Huatulco to Panama, Paying our Dues: It had become clear to me that with two very carefree and enjoyable cruises under our belts, it was only a matter of time before we had to pay our dues and experience the elements brought on by gale force winds and unforgiving seas. The Gulf of Tehuantepec, a sea that stretches from Huatulco, Mexico to Puerto Madero, Mexico, is as notorious as Cape Horn in regards to its sudden hurricane force winds and bashing white capped waves. The winds generate their strength as far north as the Gulf of Mexico and by the time they reach the Isthmus of Tehuantepec they can reach and sustain hurricane force, generating a 200-mile stretch of very close interval, very steep, very white capped seas directly on the beam. Most boaters will choose to hug the coastline during this passage, remaining close enough to land to not be bothered by any waves that the strong offshore winds create just a couple of miles offshore. We, however, knew that our first 2,000 miles was much too nice and it was time to put Rest Assured to the test and take her where she was built to go. For the next five days we had nothing shy of 20-50 knot winds directly on the beam. These winds of course brought along 8 to 10 foot capping wind waves each about three seconds apart. Never before have I seen a pair of stabilizer fins work so hard, but in the end, as we approached Isla de Coiba off the coast of Costa Rica, we had found the calm and were steaming onward toward the Panama Canal, with nothing lost except a little bit of sleep. After the 1,200 mile voyage south, given the constant battering of wind and waves, the only thing to come out of the journey a little bit weakened were the crew. Rest Assured performed with vigor, continuously and confidently motoring along through every rolling wave and every gale as if it were just another day on the job.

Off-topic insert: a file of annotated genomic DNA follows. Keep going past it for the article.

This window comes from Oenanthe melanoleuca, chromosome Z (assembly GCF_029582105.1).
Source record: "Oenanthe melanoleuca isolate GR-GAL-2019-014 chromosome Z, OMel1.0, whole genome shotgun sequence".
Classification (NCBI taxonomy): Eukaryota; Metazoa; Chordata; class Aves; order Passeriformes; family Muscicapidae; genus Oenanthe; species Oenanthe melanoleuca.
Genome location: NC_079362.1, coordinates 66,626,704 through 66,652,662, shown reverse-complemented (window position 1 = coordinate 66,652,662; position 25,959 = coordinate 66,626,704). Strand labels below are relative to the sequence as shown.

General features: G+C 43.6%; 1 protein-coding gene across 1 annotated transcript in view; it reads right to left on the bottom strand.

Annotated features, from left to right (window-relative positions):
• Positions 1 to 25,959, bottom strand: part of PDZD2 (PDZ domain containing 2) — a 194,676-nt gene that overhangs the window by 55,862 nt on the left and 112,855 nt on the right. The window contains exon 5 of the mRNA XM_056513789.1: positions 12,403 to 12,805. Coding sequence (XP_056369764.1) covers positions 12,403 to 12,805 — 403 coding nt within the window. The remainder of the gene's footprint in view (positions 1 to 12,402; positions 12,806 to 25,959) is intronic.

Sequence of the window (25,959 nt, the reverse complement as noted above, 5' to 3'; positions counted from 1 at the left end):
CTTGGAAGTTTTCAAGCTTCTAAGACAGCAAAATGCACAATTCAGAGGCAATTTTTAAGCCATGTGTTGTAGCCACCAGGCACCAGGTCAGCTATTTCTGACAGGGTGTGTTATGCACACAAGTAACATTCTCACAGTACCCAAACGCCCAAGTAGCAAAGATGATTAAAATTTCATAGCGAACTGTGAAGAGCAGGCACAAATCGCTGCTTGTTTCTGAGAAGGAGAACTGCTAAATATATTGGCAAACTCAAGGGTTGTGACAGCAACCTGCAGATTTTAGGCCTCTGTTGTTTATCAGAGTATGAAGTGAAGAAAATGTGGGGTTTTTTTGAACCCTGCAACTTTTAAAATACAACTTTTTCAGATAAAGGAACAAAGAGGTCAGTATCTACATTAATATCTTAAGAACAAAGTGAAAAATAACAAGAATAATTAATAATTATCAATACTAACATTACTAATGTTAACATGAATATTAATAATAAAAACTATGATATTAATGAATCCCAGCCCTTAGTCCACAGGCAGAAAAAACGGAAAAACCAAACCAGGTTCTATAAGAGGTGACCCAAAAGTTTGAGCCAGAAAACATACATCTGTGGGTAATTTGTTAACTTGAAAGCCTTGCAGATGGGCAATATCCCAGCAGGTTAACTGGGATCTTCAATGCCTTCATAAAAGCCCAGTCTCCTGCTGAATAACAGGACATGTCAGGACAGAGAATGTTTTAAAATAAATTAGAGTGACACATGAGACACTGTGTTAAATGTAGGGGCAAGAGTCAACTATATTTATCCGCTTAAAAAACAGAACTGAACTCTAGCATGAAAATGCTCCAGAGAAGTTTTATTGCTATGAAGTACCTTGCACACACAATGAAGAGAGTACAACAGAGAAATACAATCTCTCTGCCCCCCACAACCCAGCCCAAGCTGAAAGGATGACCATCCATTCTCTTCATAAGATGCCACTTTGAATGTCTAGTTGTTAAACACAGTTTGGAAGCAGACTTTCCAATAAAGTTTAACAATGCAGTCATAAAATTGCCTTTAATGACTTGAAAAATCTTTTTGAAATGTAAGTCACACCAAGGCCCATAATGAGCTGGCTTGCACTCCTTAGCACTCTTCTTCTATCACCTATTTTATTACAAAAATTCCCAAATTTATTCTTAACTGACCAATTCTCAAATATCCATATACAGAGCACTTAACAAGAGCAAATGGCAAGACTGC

Panama to Nassau, Just Another Day on the Job: Visions of crystal clear waters, fresh conch salad and private islands filled our minds even before we crossed the Panama Canal. Once through it was only a matter of days before we were to get underway for Georgetown, Great Exuma Island. Again, most vessels would sit for days or weeks before finding the right forecasted weather window, but for a Nordhavn, the voyage planning was much simpler: which route will get us to the Bahamas the fastest. After discussing the passage with my crewmembers it was agreed that we were to steam from Panama toward the Windward Passage between Cuba and Haiti and on to Georgetown, Great Exuma Island. This passage proved to be yet another test to the strength and durability of the Nordhavn hull. While in the Windward Passage (so rightfully named I might add) we encountered head on winds of 20-35 knots sustained, combined with 6-8 foot wind waves of no more than four to six seconds apart. Although we chose to reduce speed, there was never a doubt that Rest Assured would perform and handle in the most remarkable of ways, just as she had done time and time again for thousands of miles. For the next two days the wind and waves drove at us, and for those two days Rest Assured drove back. Just as the wind would blow, Rest Assured would keep motoring on as if nothing could stop her.
And thanks to Nordhavn and everyone who made Rest Assured who she is today; we rest here now in the Bahamas without a care in the world. After nearly three months and over 4,000 miles traveled, I can say that Rest Assured is a vessel of the highest caliber and I have no doubt, merely excitement, in sailing her even farther toward the upper east coast, across the Mediterranean and beyond.